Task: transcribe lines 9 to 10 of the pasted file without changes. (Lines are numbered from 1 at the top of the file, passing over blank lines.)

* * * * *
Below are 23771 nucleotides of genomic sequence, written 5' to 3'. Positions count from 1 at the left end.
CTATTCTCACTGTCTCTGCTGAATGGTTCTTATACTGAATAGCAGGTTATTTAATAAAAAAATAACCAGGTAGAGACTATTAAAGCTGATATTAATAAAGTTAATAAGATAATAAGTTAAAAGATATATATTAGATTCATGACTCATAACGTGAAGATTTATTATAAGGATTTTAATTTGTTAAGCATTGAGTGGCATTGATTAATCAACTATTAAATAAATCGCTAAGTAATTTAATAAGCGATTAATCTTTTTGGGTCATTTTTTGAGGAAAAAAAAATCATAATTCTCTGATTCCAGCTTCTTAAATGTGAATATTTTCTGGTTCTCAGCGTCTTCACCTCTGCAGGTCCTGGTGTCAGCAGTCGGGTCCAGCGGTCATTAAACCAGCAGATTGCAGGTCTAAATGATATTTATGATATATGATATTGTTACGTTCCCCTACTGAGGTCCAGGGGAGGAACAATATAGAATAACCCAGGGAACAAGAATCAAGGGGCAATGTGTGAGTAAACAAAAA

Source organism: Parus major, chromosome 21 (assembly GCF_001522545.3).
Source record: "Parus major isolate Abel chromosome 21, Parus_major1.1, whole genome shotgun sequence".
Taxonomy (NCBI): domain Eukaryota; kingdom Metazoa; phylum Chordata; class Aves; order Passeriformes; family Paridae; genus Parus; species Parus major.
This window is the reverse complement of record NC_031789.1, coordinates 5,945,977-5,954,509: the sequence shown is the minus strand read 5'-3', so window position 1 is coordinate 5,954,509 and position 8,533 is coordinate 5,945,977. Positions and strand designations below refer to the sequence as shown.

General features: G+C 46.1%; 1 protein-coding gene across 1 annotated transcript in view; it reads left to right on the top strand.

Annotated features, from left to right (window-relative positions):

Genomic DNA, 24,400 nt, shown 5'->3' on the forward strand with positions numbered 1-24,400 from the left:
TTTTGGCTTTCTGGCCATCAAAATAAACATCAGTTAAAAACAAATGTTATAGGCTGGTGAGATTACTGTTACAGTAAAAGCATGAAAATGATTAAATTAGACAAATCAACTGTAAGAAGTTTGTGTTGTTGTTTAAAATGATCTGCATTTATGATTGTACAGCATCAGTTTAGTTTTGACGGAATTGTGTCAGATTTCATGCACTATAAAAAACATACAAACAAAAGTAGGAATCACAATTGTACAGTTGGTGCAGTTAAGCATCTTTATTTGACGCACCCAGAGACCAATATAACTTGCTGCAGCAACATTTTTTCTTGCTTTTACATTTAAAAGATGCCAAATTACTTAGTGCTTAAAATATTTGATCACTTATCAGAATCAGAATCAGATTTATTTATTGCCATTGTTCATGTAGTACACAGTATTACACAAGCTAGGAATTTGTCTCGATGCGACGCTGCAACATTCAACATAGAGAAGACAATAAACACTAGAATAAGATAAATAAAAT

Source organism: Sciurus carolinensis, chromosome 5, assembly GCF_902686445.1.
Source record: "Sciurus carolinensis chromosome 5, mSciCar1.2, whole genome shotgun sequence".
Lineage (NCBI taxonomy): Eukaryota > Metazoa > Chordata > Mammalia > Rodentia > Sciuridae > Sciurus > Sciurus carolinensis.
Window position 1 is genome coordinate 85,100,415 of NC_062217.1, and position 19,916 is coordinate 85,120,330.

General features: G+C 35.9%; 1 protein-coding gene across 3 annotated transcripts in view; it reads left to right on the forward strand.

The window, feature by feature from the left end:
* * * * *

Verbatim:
Genomic DNA, 24,400 nt, shown 5'->3' on the forward strand with positions numbered 1-24,400 from the left:
TTTTGGCTTTCTGGCCATCAAAATAAACATCAGTTAAAAACAAATGTTATAGGCTGGTGAGATTACTGTTACAGTAAAAGCATGAAAATGATTAAATTAGACAAATCAACTGTAAGAAGTTTGTGTTGTTGTTTAAAATGATCTGCATTTATGATTGTACAGCATCAGTTTAGTTTTGACGGAATTGTGTCAGATTTCATGCACTATAAAAAACATACAAACAAAAGTAGGAATCACAATTGTACAGTTGGTGCAGTTAAGCATCTTTATTTGACGCACCCAGAGACCAATATAACTTGCTGCAGCAACATTTTTTCTTGCTTTTACATTTAAAAGATGCCAAATTACTTAGTGCTTAAAATATTTGATCACTTATCAGAATCAGAATCAGATTTATTTATTGCCATTGTTCATGTAGTACACAGTATTACACAAGCTAGGAATTTGTCTCGATGCGACGCTGCAACATTCAACATAGAGAAGACAATAAACACTAGAATAAGATAAATAAAAT